John Maxwell's 10 Questions to Ask Yourself Daily

  1. Am I investing in myself? (Personal Growth)
  2. Am I genuinely interested in others? (Motive)
  3. Am I doing what I love and loving what I do? (Passion)
  4. Am I investing my time with the right people? (Relationships)
  5. Am I staying in my strength zone? (Effectiveness)
  6. Am I taking others to a higher level? (Mission)
  7. Am I taking care of today? (Success)
  8. Am I taking time to think? (Strategy)
  9. Am I developing other leaders? (Legacy)
  10. Am I pleasing my faith? (Faith)

 

Answering A Leader's Call


Have you ever wondered what makes a good player great? Coach Mike Krzyzewski tells the story of how he willed Shane Battier to be a star by calling him every day and asking him specific thought-provoking questions.

One summer morning in 1999, he called Shane, a rising junior at the time, and asked him if he had looked in the mirror and seen next year’s conference player of the year. When Battier fumbled his words, Coach K hung up.

The next day he called the 6’8” forward and asked him if he had pictured himself scoring 30 points in any game the following season. Battier was clearly not ready for that question either, so he encountered another dead phone. It was after the 1998-1999 season when Duke saw four productive players leave from a team that lost in the 1999 national championship to UConn, Trajan Langdon graduated. Elton Brand, a sophomore at the time, decided to go pro. William Avery, a sophomore, got drafted 14th by the Minnesota Timberwolves.  Freshman Corey Maggette got drafted just before Avery by the now-defunct Seattle Supersonics.

If when it rains it pours, it certainly was a storm for Duke that summer. Coach K had never had a player leave Duke before graduating up to that time, but then not one, but three players left early.  Had that team played another year together, the Blue Devils would have at least made the Final Four again. However that was not to be, so Coach K had to form another plan which was to make Shane Battier, a role player on that 1998-1999 team, into a star. This was made more difficult because Battier had never imagined himself as a star. After the second call, Battier called his coach back, asking him not to hang up on him again.

Coach K replied, "I won't hang up on you if you won't hang up on you.”

As you may know, Battier and Duke won the 2001 National Championship and Battier was named the tournament's most outstanding player. How many times have we seen players who are so blessed with talent and ability but just don’t believe in themselves?

The above story along with many others can be found in Dan Spainhour's latest book, Leading Narratives: The perfect collection of stories, jokes and wits of wisdom for leaders.




Paperback
6 x 9; 124 pages
$24.95

A Life Lesson From Pigeon Poop


Some call John Wooden the Wizard of Westwood because his UCLA teams dominated college basketball in the 1960s and early ’70s. But to that, Coach Wooden says, “I’m no wizard. I am a teacher.” He said he learned to coach by applying what he learned as a high school English teacher, including the importance of teaching with stories.

John Wooden taught with many personal stores. One such story came from a ceremony for the inaugural members of the National Collegiate Basketball Hall of Fame in 2006 in Kansas City, Mo., where Wooden was honored along with Dean Smith, Bill Russell, Oscar Robertson and James Naismith, (posthumously).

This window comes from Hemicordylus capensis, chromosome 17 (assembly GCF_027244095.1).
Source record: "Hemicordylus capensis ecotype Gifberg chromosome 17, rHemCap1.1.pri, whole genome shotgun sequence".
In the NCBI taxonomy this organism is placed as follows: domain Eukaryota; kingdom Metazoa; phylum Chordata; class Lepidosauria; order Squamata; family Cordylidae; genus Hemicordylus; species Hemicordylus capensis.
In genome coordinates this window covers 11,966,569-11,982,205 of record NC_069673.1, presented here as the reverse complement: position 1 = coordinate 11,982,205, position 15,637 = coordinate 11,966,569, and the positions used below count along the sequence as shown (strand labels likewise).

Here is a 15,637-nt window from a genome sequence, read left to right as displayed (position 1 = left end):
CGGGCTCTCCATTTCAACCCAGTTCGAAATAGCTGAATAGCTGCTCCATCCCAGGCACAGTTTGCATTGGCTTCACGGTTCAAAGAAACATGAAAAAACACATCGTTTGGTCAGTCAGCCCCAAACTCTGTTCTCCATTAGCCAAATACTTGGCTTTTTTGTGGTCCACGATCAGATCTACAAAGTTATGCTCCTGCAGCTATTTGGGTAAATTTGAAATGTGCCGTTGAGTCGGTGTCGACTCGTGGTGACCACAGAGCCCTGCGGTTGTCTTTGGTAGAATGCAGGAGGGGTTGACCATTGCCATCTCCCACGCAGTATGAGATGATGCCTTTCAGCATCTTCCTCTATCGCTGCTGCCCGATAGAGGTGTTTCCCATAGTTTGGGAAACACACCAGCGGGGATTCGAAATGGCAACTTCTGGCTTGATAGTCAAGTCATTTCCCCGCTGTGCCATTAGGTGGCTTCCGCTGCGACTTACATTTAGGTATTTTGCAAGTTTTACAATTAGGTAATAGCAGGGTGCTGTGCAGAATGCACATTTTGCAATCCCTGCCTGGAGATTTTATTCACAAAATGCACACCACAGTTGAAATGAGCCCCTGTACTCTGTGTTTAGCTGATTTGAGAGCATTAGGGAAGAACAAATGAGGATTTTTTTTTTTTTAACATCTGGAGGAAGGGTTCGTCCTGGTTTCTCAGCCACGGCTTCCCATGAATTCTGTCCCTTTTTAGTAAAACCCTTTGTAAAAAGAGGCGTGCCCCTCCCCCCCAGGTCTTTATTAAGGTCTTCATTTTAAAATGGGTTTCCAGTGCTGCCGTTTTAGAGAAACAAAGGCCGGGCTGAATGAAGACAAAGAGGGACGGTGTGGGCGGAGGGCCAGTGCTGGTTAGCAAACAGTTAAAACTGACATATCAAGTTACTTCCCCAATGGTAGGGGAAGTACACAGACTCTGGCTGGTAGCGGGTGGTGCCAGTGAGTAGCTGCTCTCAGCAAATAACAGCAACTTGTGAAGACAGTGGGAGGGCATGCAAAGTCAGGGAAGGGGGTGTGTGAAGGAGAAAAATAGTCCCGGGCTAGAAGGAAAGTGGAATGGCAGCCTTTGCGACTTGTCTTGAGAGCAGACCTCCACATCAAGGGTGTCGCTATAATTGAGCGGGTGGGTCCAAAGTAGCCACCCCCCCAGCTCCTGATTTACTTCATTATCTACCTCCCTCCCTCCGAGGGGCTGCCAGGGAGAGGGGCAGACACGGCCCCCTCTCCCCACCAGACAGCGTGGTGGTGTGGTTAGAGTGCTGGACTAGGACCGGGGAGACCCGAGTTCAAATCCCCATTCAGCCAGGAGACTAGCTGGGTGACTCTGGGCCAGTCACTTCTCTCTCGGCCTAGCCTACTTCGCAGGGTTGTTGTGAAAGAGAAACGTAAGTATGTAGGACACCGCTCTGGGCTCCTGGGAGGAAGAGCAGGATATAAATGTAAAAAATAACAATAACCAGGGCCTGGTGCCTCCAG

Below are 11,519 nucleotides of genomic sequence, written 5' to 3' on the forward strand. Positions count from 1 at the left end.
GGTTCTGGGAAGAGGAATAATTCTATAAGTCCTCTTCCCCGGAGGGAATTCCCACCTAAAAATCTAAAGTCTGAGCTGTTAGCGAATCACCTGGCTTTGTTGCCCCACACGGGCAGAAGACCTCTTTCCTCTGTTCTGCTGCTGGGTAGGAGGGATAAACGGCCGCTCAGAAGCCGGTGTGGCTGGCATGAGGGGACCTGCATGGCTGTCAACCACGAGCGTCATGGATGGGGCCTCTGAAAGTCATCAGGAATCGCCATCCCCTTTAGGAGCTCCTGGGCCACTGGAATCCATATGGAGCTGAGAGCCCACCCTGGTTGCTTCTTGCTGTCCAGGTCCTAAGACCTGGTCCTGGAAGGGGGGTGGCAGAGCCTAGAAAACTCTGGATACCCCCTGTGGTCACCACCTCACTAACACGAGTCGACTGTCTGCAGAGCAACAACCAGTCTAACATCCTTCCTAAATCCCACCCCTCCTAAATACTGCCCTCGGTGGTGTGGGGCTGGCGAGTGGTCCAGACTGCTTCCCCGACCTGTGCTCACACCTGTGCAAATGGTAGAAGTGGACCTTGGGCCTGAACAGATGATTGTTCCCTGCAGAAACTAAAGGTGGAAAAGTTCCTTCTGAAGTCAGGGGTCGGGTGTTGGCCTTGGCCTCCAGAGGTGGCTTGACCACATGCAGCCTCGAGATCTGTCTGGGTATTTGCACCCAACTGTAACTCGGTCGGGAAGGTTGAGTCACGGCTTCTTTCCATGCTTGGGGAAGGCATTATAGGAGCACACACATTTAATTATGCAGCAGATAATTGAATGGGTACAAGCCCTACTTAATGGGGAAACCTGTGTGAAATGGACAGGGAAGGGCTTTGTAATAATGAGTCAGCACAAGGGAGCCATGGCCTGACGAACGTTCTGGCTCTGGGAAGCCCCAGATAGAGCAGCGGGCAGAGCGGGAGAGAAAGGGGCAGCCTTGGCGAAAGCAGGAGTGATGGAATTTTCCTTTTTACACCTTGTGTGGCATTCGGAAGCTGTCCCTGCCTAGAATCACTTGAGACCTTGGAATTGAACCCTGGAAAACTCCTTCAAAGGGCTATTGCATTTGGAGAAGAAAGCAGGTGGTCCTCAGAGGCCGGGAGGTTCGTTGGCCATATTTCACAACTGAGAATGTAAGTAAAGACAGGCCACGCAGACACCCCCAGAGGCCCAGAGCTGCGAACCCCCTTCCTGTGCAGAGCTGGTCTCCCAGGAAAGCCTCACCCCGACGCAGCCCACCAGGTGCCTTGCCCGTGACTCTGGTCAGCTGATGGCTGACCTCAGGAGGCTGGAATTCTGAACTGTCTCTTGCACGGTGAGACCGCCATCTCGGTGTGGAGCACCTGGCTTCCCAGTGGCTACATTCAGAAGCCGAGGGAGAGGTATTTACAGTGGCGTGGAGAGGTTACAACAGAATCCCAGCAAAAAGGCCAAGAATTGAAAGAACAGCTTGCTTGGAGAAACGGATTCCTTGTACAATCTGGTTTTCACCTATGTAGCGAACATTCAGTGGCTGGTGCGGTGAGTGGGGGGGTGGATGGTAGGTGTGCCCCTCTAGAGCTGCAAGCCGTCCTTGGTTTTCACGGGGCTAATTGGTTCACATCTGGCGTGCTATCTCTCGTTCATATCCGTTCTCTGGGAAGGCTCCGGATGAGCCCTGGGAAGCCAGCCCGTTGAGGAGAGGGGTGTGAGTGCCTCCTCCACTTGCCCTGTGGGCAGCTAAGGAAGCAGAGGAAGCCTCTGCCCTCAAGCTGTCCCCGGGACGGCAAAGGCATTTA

Wooden was back at the site of his first NCAA championship in 1964, prompting him to recall a message he had received "from above" right after the beginning of his 10-championship run at UCLA. "We won on a Saturday night," Wooden said. "I planned on going out Easter Sunday with my wife, Nell, we were outside the Muehlebach Hotel, waiting to get a cab to take us to the church. And pigeon poop hit me right on top of the head.

And I felt, 'Well, we just won the national championship, the team did, don't let it go to your head.' The direct hit, as he put it, inspired me to turn to Nell and say, 'Maybe Johnny’s not as good as he thinks he is.' And I think the Good Lord was letting me know, 'Don't get carried away.' I'll always remember that."

The above story along with many others can be found in Dan Spainhour's latest bookLeading Narratives: The perfect collection of stories, jokes and wits of wisdom for leaders.




Paperback
6 x 9; 124 pages
$24.95

Big Leadership



The following quotes are adapted from The Magic of Thinking Big by David Schwartz.
  • Half of being smart is knowing what you are dumb at.
  • While one person hesitates because he feels inferior, the other is busy making mistakes, learning from them, and becoming superior.
  • Our days are like identical suitcases. Even though they are all the same size, some people are able to pack more into them then others. The reason? They know what to pack.
  • The secret to success can be found in people’s daily agendas. If they do something intentional to grow every day, they move closer to reaching their potential. If they don’t, their potential slowly slips away over the course of their lifetime.
  • Thank God for the tough times. They are the reason you are there--to be the leader. If everything was going well, the people wouldn’t need you.
  • We cannot consistently behave in a way that is inconsistent with our beliefs.